Progress in solar energy mirrors that of wind power. A first combined cycle (mixed gas solar) at Ain Beni Mathar was inaugurated in 2010 with a capacity of 472 MW, of which about 5% is solar. A further roll-out of solar capacity is planned but with fewer, more concentrated plants than is the case for wind. Of the five solar sites selected, four will have power generation capacities of 400 or 500 MW.

Ain Beni Mathar will increase ONE’s production capacity from 200 to 250 MW by 2012 and enable it to supply nearly 1590 GWh per year, of which 55 GWh will come from solar.

Although the renewable efforts are focused on solar and wind, ADEREE is also overseeing pilot projects in biomass and capturing energy from the ocean tides and currents. With Morocco’s 3,500 kilometers of Atlantic coastline, the potential for ocean-generated energy is significant.

Energy efficiency

Not all of the government’s efforts are focused on energy supply. Increasing energy efficiency is another focus. Energy efficiency is being promoted as a national priority as the quickest and least expensive way to better use and save energy while reducing energy bills. Indeed, energy efficiency is a top priority in Morocco’s energy strategy with an ambition to save 12% in 2020 and 15% in 2030 of energy consumption. From this perspective, energy efficiency action plans have been implemented in all key sectors, including transportation, industry and construction. According to the government, the savings could be substantial. Almost half of the savings (48%) could come from industry, nearly a fourth (24%) from transport and 19% from housing.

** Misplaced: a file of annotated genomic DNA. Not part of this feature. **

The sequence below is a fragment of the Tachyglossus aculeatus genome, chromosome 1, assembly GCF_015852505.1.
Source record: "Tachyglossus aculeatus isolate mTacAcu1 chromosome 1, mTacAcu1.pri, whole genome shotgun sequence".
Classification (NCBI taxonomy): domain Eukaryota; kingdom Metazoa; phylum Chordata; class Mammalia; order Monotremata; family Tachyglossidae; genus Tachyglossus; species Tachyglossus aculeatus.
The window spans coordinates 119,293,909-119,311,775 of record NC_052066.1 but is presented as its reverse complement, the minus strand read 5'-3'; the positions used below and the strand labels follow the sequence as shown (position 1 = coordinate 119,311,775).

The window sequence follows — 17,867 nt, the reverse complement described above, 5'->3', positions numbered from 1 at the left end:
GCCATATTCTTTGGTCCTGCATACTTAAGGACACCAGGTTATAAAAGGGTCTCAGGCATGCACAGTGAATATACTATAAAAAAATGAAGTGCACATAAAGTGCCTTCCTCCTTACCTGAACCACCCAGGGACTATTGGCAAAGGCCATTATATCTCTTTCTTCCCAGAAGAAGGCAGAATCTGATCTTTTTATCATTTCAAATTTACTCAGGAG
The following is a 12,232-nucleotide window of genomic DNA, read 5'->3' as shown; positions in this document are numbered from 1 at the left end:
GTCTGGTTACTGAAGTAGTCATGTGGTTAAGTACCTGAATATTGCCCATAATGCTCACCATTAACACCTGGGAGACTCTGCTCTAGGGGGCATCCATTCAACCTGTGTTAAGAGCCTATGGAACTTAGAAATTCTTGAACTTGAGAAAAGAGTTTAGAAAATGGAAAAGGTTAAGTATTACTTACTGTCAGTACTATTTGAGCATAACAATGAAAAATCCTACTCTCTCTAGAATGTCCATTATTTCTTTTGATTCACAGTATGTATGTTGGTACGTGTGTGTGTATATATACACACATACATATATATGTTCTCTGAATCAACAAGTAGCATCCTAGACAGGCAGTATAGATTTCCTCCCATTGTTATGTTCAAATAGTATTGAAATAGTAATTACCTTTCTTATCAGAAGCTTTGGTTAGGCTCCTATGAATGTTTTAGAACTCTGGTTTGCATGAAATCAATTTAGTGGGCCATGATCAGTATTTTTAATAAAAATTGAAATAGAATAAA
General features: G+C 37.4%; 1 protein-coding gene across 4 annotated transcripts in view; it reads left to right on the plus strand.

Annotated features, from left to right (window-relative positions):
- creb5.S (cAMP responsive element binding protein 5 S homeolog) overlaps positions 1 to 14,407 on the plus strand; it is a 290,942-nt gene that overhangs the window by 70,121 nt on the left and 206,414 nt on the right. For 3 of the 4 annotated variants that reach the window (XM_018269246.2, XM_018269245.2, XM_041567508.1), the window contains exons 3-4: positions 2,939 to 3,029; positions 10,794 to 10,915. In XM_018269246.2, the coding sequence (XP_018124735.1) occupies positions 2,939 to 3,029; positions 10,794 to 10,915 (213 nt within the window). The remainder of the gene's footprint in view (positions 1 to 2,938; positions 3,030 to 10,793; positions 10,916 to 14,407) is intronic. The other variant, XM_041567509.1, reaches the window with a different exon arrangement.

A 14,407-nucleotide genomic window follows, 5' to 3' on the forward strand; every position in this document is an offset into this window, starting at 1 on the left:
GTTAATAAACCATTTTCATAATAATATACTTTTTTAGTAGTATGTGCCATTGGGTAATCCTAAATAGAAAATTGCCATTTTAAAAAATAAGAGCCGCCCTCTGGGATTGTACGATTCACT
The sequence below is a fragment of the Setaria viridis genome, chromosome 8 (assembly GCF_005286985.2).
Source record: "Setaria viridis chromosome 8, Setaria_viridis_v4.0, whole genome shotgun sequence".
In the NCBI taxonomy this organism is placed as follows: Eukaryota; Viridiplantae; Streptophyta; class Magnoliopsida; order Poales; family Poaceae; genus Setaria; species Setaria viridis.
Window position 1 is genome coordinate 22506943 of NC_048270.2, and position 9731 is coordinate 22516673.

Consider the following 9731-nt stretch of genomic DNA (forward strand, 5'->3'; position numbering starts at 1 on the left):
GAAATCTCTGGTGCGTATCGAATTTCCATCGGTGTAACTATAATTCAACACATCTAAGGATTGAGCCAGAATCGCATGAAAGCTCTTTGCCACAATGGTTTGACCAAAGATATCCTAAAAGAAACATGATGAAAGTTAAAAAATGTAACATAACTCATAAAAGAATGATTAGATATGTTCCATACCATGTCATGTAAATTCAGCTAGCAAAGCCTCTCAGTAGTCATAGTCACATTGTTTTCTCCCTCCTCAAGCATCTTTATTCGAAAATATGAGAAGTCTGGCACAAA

The government is implementing the energy efficiency program progressively by distributing energy-saving light bulbs, modifying building codes and broadcasting awareness campaigns nationwide.


Energy demand in Morocco has been growing fast, on average by 7.5% annually from 1995 to 2005. From 2008 to 2009 demand dipped a bit, with growth at only 2.5% (or 15.1 MTOE). Both 2010 and 2011 saw demand growing at rates above 5%, indicating the sustained energy hunger. 2010 had 6.7% growth to 16.1 MTOE, whereas 2011 had 5.0% at 16.9 MTOE.

With Morocco determined to take its energy future in its own hands, many foreign companies are jumping on the bandwagon to help make things happen and reduce the country’s energy dependence. Energy projects have been one of the key segments for inbound FDI over the past years. ●

Close Up
The Earth’s crust in Morocco hides untold secrets